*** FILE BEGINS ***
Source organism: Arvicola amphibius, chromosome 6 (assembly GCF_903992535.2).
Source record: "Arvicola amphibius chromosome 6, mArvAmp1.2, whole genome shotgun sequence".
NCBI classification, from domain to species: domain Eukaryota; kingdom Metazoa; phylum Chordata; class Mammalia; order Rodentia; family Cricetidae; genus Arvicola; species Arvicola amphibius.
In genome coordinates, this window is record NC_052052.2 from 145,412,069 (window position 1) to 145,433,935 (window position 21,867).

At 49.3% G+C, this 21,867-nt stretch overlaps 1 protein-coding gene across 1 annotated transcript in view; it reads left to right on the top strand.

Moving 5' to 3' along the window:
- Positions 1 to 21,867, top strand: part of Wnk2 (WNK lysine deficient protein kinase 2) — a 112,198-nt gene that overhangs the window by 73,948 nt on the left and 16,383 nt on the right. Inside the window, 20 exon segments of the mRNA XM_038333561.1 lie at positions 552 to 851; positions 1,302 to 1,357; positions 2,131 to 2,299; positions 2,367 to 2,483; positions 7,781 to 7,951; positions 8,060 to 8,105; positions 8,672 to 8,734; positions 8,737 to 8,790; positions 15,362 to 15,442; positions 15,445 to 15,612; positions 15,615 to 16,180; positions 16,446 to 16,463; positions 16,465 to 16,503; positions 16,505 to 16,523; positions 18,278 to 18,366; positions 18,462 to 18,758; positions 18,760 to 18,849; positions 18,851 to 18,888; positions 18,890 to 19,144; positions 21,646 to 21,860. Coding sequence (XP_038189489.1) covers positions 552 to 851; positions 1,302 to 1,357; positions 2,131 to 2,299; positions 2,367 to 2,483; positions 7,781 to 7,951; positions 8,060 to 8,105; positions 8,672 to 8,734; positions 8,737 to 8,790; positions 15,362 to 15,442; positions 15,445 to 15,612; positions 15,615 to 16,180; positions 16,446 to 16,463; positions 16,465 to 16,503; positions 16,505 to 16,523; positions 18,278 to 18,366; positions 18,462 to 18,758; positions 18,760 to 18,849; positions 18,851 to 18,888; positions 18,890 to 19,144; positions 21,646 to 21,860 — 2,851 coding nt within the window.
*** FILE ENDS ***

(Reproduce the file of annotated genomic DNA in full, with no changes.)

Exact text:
Source organism: Arvicola amphibius, chromosome 6 (assembly GCF_903992535.2).
Source record: "Arvicola amphibius chromosome 6, mArvAmp1.2, whole genome shotgun sequence".
NCBI classification, from domain to species: domain Eukaryota; kingdom Metazoa; phylum Chordata; class Mammalia; order Rodentia; family Cricetidae; genus Arvicola; species Arvicola amphibius.
In genome coordinates, this window is record NC_052052.2 from 145,412,069 (window position 1) to 145,433,935 (window position 21,867).

At 49.3% G+C, this 21,867-nt stretch overlaps 1 protein-coding gene across 1 annotated transcript in view; it reads left to right on the top strand.

Moving 5' to 3' along the window:
- Positions 1 to 21,867, top strand: part of Wnk2 (WNK lysine deficient protein kinase 2) — a 112,198-nt gene that overhangs the window by 73,948 nt on the left and 16,383 nt on the right. Inside the window, 20 exon segments of the mRNA XM_038333561.1 lie at positions 552 to 851; positions 1,302 to 1,357; positions 2,131 to 2,299; positions 2,367 to 2,483; positions 7,781 to 7,951; positions 8,060 to 8,105; positions 8,672 to 8,734; positions 8,737 to 8,790; positions 15,362 to 15,442; positions 15,445 to 15,612; positions 15,615 to 16,180; positions 16,446 to 16,463; positions 16,465 to 16,503; positions 16,505 to 16,523; positions 18,278 to 18,366; positions 18,462 to 18,758; positions 18,760 to 18,849; positions 18,851 to 18,888; positions 18,890 to 19,144; positions 21,646 to 21,860. Coding sequence (XP_038189489.1) covers positions 552 to 851; positions 1,302 to 1,357; positions 2,131 to 2,299; positions 2,367 to 2,483; positions 7,781 to 7,951; positions 8,060 to 8,105; positions 8,672 to 8,734; positions 8,737 to 8,790; positions 15,362 to 15,442; positions 15,445 to 15,612; positions 15,615 to 16,180; positions 16,446 to 16,463; positions 16,465 to 16,503; positions 16,505 to 16,523; positions 18,278 to 18,366; positions 18,462 to 18,758; positions 18,760 to 18,849; positions 18,851 to 18,888; positions 18,890 to 19,144; positions 21,646 to 21,860 — 2,851 coding nt within the window.